As you may remember I have partnered with Duravit this year to support the blog and while we are hoping to do an actual event later in the year (when the rules stop changing) I am very excited that as part of this collaboration I have landed a very rare interview with the design legend that is Philippe Starck.
The French product designer has created a new range with Duravit – his first complete bathroom – and he hardly ever does interviews, preferring instead to talk directly to camera and upload the video to You Tube. Of course, originally this was going to involve a trip to Paris, probably with lunch, followed by a tour of his atelier (ok this was mostly in my head) but covid being what covid is it was conducted by email but it was still a chance to ask him questions and have him, mostly, answer them.
I tried to cover as much as possible and on as many topics as possible from his design process to his latest work (think space station) and how he found lockdown affected his creativity. All the images for the piece are from his White Tulip Duravit range, which is very beautiful (especially if you have a bathroom that looks like this!).
Starck has worked with Duravit on several collections but he is, of course, one of the most prolific designers working today. His catalogue includes, chairs, tables, lights, the infamous Juicy Salif lemon squeezer (of which more later) an electric bike, hotels and even a wind turbine.
So my first question is what’s left for you to design? Is there a product you think can be improved or that you haven’t designed and would like to reinvent?
“There are some objects I haven’t succeeded in 50 years and I keep trying. I’ve been asked to design wine glasses, but it’s impossible to design a better one than the wine glass which exists today.
“There are still unexplored territories. Today, the only acceptable object would be something that carries a strong political representation, a new ecological reality, or a new sexual identity. In the future, not even the sky is the limit. Today, my creation and my production go towards immateriality, towards the minimum of matter while giving the maximum of service. I continue to explore biotechnologies, biomechanics while working on dematerialization and bionism [the intersection of technology and humanity, technology and nature – taking inspiration from the organic to create technologies that are better suited to humans.].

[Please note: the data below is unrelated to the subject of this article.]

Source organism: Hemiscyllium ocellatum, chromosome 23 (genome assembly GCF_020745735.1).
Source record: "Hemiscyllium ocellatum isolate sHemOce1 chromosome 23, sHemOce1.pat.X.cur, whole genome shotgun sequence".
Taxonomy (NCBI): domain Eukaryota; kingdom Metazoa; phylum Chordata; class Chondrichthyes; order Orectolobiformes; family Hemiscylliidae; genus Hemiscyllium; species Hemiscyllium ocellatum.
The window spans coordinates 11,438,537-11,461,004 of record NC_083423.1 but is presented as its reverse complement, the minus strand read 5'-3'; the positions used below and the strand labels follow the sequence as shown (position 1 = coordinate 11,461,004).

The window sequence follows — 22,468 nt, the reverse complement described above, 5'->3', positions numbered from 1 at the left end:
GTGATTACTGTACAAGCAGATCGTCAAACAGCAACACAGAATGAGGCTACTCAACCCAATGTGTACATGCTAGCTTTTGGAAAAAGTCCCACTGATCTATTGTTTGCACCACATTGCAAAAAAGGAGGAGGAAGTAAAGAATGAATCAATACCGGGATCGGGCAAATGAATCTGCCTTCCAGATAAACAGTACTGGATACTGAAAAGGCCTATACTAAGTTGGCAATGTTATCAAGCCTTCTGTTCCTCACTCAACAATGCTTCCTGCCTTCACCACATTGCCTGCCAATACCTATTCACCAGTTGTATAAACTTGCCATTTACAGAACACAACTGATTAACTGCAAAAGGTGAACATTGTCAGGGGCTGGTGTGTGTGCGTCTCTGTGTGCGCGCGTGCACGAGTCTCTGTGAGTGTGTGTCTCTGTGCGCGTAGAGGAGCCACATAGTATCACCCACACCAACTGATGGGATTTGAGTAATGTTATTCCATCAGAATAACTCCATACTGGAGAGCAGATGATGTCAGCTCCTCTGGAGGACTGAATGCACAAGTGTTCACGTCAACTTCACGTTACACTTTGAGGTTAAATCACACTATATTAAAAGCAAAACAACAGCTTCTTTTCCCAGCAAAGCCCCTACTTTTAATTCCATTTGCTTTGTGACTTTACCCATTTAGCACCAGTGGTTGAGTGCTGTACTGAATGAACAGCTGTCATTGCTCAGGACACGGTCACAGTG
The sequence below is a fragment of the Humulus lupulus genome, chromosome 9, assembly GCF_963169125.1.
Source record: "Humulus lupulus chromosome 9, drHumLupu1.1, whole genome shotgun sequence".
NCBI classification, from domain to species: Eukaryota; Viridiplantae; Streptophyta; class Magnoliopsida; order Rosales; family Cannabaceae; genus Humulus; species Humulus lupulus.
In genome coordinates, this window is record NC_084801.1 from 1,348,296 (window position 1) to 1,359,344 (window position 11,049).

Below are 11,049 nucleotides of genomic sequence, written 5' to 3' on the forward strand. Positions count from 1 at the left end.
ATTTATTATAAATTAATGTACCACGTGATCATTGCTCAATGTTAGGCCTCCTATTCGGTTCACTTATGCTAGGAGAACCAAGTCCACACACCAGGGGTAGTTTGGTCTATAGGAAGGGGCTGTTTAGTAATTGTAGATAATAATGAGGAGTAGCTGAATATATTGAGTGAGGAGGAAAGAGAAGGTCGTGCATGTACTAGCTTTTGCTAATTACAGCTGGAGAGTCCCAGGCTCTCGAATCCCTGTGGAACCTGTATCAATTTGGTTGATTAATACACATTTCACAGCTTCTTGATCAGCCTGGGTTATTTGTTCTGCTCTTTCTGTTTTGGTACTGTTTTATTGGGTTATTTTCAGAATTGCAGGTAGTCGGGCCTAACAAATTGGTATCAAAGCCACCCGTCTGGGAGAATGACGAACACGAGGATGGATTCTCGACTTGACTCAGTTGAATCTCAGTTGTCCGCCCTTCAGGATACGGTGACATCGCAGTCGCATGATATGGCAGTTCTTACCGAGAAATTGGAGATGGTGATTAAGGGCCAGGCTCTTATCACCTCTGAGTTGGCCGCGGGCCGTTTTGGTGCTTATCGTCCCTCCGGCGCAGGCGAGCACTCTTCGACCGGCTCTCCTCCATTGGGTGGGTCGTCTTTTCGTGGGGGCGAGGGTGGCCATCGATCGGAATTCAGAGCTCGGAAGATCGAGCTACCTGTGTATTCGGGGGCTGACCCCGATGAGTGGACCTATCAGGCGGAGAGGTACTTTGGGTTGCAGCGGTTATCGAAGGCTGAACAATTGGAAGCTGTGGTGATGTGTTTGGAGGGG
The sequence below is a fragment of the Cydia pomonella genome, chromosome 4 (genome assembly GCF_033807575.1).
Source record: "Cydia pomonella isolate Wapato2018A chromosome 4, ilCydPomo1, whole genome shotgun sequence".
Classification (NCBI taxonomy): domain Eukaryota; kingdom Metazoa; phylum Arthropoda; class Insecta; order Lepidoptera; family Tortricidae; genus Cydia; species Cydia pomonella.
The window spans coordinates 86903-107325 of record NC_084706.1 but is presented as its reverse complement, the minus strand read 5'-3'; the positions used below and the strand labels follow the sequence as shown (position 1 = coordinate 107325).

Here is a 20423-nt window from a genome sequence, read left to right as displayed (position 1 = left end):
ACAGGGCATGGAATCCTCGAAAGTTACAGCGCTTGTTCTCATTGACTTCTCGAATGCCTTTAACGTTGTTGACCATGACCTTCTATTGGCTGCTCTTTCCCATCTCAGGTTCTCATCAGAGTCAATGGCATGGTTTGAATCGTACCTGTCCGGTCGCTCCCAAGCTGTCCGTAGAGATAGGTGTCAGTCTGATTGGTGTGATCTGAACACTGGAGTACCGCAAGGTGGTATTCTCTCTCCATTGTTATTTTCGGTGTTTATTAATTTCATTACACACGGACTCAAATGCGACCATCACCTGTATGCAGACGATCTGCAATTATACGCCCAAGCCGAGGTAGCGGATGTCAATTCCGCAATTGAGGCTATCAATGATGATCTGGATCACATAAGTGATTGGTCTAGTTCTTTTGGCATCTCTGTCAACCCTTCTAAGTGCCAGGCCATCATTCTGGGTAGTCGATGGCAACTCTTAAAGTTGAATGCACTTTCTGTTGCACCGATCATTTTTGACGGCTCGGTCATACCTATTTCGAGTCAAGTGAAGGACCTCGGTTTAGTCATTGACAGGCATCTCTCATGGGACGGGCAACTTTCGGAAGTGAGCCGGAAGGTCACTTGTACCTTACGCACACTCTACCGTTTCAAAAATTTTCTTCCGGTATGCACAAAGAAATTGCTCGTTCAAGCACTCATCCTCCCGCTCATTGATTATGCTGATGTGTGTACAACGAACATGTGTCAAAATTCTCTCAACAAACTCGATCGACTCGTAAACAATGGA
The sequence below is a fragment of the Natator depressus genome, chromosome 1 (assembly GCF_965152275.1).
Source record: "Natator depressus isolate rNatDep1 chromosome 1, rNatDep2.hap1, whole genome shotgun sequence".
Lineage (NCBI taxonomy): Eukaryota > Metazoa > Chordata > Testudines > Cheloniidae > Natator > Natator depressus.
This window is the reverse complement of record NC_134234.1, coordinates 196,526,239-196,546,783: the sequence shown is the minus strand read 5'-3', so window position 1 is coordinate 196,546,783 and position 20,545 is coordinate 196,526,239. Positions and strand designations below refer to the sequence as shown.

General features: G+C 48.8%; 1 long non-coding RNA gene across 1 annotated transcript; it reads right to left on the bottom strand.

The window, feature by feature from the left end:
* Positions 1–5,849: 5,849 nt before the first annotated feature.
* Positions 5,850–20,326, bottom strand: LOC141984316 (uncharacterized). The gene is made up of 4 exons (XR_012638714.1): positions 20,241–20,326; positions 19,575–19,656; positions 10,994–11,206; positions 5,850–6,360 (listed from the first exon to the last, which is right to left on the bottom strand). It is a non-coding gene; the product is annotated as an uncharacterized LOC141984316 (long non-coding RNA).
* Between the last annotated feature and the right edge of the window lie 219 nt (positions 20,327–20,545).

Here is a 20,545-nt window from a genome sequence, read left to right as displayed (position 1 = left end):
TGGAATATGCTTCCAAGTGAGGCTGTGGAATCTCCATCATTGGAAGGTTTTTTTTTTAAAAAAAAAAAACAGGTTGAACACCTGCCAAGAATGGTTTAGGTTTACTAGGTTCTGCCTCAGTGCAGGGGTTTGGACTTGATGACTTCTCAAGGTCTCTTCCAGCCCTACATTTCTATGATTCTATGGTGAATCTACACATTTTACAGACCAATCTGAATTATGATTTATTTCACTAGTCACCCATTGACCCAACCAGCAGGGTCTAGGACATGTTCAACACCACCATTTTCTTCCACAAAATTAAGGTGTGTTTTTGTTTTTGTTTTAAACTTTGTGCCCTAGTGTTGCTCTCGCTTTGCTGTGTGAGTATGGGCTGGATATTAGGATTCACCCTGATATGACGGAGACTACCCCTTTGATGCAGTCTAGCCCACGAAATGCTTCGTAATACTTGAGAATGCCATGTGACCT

“I am only interested to create idea concept and dreams. I guess that the next designer is the gym coach, the dietician, the doctor and that’s all.”
How do you work? Are you an instinctive designer or if you have to search for inspiration in a painstaking process? We all know the story of the Juicy Salif and how it came about on a napkin while you waited for your lunch – is that a classic way of working for you? Do you have a flash of inspiration or are you more methodical – researching problems with existing products and seeking to refine and improve them?
“Creativity is a mental sickness, which doesn’t need inspiration. We have everything inside ourselves. With my wife, we live in the middle of nowhere, so I can be in front of myself and find ideas in myself. I have always lived like a monk, working at home locked up from morning till night. When I get to work, for 18 hours a day, I’m always immersed in total concentration and I don’t think about anything. I am not interested in design itself but in design as part of our life as human beings. Let’s remember that 4 billion years ago, we were all amoeba, later fish, frogs, monkeys and super monkeys. We are the only species, as far as we know, which tries to control its quality and speed of evolution. We are creators thanks to our creativity. That is the biggest difference between us and a cow. A cow produces milk, mankind produces ideas.
“The success of a creation lies in its harmony and the harmony of all its parameters. A creation is like a ball; It starts out a bit wobbly and becomes more and more polished with a lot of work. When it turns into a crystal ball, it means that all the parameters are perfectly and harmoniously balanced. For example, when we start working with Duravit, it is difficult to understand that something we have created in 10 minutes takes 10 years to be developed, produced and launched. This unique process is what makes Duravit products absolutely time-proof, the perfect design and the perfect quality.”
Yes, tell me about the inspiration for White Tulip?
“White Tulip is a collection of tenderness that was missing. The habitat has four precise families: nature, minimal, classic and culture. In line with Duravit’s meaning, this collection mixes nature and culture. White Tulip looks natural as the design is made of natural materials and is shaped like a tulip. Nature brings freshness, honesty, truth and evidence. My collaboration with Duravit has always naturally leaned towards minimal and timeless designs. However, I realized that this lacked a sense of nostalgia. Instead of creating absolute timeless pieces, I wanted to place the White Tulip collection more in human time. White Tulip is a very sophisticated collection with a strong sense of ergonomics, but above all, it is delicate which makes all the difference.”